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Earthquake Early Warning
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If you are near the 'focus' or, 'epicenter' of the earthquake, there will be little or no early warning- independent of whether, or not, you subscribe to a broadcast warning system or a site specific warning system. However, with increasing distance from the earthquake's focus, there is a progressively longer opportunity for advance warning ranging from a few seconds to 20 seconds, or more.
Early warning is currently available by either subscribing to a signal broadcast by a government agency/university (i.e. USGS 'ShakeAlert' EEW system) or, by in-situ detection of the arrival of the earthquake's 'p-wave'- which travels faster than the typically more damaging s-waves. There are a number of variables which make it difficult to say which system provides the greatest advance warning. Certainly an alarm signal broadcast via radio waves will travel fast and far- with the potential to notify a large exposed population. In fact, current seismic networks can roughly project what the magnitude of the event will be after just the first few seconds of shaking! However, depending upon the distance of the closest seismic station to the earthquake focus and alarm propagation times to the end-user, it is conceivable that 5, 10- even 20 seconds might pass between the actual start of the event and the receipt of a broadcast alarm signal (the blind zone). If you are within 30 km from the focus you might not get very much 'useable' advance warning from a broadcast based system. Also, the broadcast warning signal must be converted into an alarm signal applicable to your operation- which adds more propagation delay. Some argue that broadcast signals increase the potential for false positives or other, unnecessary shutdowns. However, in the 'blind zone', a 'site-specific' seismic switch (i.e. Saturn S-001) would trip on the arrival of the p-wave and provide critical seconds of warning (initiating an automated response)before the more damaging s-wave arrived- and BEFORE the government broadcast alarm signal is received.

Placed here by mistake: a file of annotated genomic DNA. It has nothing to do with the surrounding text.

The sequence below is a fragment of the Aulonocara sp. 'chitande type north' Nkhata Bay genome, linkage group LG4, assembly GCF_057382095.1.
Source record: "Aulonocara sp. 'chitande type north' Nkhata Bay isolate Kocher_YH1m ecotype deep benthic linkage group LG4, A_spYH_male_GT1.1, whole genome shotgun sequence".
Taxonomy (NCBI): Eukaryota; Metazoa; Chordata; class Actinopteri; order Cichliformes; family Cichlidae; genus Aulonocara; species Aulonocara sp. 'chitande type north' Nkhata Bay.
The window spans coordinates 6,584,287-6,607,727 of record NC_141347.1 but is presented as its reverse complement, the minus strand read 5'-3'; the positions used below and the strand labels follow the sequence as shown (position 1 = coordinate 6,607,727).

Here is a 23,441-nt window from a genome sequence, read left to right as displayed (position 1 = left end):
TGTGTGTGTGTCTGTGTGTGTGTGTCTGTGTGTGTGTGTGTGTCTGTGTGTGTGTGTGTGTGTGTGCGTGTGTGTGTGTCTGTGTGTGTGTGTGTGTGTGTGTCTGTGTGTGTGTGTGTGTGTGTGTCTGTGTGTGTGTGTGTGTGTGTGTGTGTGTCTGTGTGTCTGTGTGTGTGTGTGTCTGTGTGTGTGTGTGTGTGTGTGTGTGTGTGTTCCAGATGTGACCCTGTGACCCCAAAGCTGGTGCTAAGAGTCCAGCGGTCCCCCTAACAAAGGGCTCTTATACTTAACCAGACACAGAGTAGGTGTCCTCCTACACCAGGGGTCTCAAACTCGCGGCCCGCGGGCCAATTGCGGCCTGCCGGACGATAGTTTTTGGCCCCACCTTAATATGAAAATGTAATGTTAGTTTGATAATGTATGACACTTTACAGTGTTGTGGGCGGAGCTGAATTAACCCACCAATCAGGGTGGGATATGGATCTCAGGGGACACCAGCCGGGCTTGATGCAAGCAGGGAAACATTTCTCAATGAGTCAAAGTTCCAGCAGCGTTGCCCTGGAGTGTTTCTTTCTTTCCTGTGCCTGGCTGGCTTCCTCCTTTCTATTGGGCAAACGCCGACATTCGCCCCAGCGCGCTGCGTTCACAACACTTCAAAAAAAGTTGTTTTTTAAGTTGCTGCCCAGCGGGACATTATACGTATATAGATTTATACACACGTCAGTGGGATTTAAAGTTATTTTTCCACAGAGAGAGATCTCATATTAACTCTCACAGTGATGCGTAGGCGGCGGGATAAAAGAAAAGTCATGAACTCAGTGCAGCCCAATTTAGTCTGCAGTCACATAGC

"We are now taking the person out of the loop; so for an earthquake right under the BART system, we get an immediate initiation of braking without anybody having to think.  It's a faster response than we would have otherwise".
- Kevin Copley, BART Manager of Computer Systems Engineering, BART TV/ Mobile Site, September 27, 2012.
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Selection Guide (.pdf)
Click here to see how BART uses Saturn S-001 Seismic Switches to solve the 'blind zone' in their EEW system for commuter trains....
Click here to see the **NEW** G3000 Earthquake Early Warning System!